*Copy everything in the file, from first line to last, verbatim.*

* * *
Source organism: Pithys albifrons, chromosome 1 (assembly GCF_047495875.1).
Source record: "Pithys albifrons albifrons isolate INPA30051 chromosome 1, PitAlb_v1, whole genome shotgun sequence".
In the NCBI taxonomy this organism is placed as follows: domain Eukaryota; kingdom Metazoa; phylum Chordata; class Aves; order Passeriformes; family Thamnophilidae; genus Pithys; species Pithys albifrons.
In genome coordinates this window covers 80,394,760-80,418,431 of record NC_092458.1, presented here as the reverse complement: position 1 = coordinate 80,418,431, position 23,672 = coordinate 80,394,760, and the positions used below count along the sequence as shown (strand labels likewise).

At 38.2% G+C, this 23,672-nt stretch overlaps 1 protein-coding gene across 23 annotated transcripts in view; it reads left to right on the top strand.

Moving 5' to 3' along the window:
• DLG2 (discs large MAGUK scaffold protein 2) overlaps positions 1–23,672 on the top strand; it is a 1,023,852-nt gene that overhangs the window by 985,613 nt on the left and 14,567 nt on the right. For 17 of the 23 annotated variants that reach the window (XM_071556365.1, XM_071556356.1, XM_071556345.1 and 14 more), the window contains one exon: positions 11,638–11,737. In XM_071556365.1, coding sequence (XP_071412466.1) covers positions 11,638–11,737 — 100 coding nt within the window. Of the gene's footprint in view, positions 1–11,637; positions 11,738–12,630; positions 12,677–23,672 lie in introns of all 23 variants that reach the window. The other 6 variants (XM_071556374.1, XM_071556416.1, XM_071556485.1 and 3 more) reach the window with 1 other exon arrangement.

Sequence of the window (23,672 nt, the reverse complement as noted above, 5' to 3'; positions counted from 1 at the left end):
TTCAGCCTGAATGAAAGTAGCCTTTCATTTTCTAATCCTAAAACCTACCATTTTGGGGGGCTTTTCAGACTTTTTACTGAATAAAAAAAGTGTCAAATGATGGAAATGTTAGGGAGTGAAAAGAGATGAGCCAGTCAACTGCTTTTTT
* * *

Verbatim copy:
Source organism: Pithys albifrons, chromosome 1 (assembly GCF_047495875.1).
Source record: "Pithys albifrons albifrons isolate INPA30051 chromosome 1, PitAlb_v1, whole genome shotgun sequence".
In the NCBI taxonomy this organism is placed as follows: domain Eukaryota; kingdom Metazoa; phylum Chordata; class Aves; order Passeriformes; family Thamnophilidae; genus Pithys; species Pithys albifrons.
In genome coordinates this window covers 80,394,760-80,418,431 of record NC_092458.1, presented here as the reverse complement: position 1 = coordinate 80,418,431, position 23,672 = coordinate 80,394,760, and the positions used below count along the sequence as shown (strand labels likewise).

At 38.2% G+C, this 23,672-nt stretch overlaps 1 protein-coding gene across 23 annotated transcripts in view; it reads left to right on the top strand.

Moving 5' to 3' along the window:
• DLG2 (discs large MAGUK scaffold protein 2) overlaps positions 1–23,672 on the top strand; it is a 1,023,852-nt gene that overhangs the window by 985,613 nt on the left and 14,567 nt on the right. For 17 of the 23 annotated variants that reach the window (XM_071556365.1, XM_071556356.1, XM_071556345.1 and 14 more), the window contains one exon: positions 11,638–11,737. In XM_071556365.1, coding sequence (XP_071412466.1) covers positions 11,638–11,737 — 100 coding nt within the window. Of the gene's footprint in view, positions 1–11,637; positions 11,738–12,630; positions 12,677–23,672 lie in introns of all 23 variants that reach the window. The other 6 variants (XM_071556374.1, XM_071556416.1, XM_071556485.1 and 3 more) reach the window with 1 other exon arrangement.

Sequence of the window (23,672 nt, the reverse complement as noted above, 5' to 3'; positions counted from 1 at the left end):
TTCAGCCTGAATGAAAGTAGCCTTTCATTTTCTAATCCTAAAACCTACCATTTTGGGGGGCTTTTCAGACTTTTTACTGAATAAAAAAAGTGTCAAATGATGGAAATGTTAGGGAGTGAAAAGAGATGAGCCAGTCAACTGCTTTTTT